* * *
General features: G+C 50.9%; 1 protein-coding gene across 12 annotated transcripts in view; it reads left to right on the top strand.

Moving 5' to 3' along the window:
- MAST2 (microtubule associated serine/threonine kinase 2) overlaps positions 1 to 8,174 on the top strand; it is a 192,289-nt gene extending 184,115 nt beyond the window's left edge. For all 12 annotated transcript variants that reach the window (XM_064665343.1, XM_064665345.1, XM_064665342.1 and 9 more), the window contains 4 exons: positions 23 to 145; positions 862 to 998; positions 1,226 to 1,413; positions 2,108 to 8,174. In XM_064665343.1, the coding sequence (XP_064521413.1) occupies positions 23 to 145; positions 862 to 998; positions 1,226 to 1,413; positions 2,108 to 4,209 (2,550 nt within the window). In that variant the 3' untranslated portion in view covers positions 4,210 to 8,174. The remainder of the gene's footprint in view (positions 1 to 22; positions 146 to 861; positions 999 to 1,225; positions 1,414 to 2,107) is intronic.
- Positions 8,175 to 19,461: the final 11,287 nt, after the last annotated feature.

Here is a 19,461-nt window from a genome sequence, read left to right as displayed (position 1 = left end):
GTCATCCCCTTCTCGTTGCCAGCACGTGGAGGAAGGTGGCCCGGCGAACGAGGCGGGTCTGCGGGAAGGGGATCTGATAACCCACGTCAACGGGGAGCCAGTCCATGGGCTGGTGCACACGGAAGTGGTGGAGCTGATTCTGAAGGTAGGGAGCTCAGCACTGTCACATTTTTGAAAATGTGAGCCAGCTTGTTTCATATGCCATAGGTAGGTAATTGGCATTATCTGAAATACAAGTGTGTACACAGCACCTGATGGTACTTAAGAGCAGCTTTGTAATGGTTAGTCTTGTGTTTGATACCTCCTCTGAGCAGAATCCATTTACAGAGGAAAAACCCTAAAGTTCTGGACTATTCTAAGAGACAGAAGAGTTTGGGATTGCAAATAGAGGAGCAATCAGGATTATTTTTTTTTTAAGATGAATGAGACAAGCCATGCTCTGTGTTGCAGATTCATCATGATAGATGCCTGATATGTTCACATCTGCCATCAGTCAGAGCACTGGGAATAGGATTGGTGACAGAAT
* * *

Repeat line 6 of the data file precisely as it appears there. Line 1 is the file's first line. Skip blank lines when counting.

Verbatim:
GTCATCCCCTTCTCGTTGCCAGCACGTGGAGGAAGGTGGCCCGGCGAACGAGGCGGGTCTGCGGGAAGGGGATCTGATAACCCACGTCAACGGGGAGCCAGTCCATGGGCTGGTGCACACGGAAGTGGTGGAGCTGATTCTGAAGGTAGGGAGCTCAGCACTGTCACATTTTTGAAAATGTGAGCCAGCTTGTTTCATATGCCATAGGTAGGTAATTGGCATTATCTGAAATACAAGTGTGTACACAGCACCTGATGGTACTTAAGAGCAGCTTTGTAATGGTTAGTCTTGTGTTTGATACCTCCTCTGAGCAGAATCCATTTACAGAGGAAAAACCCTAAAGTTCTGGACTATTCTAAGAGACAGAAGAGTTTGGGATTGCAAATAGAGGAGCAATCAGGATTATTTTTTTTTTAAGATGAATGAGACAAGCCATGCTCTGTGTTGCAGATTCATCATGATAGATGCCTGATATGTTCACATCTGCCATCAGTCAGAGCACTGGGAATAGGATTGGTGACAGAAT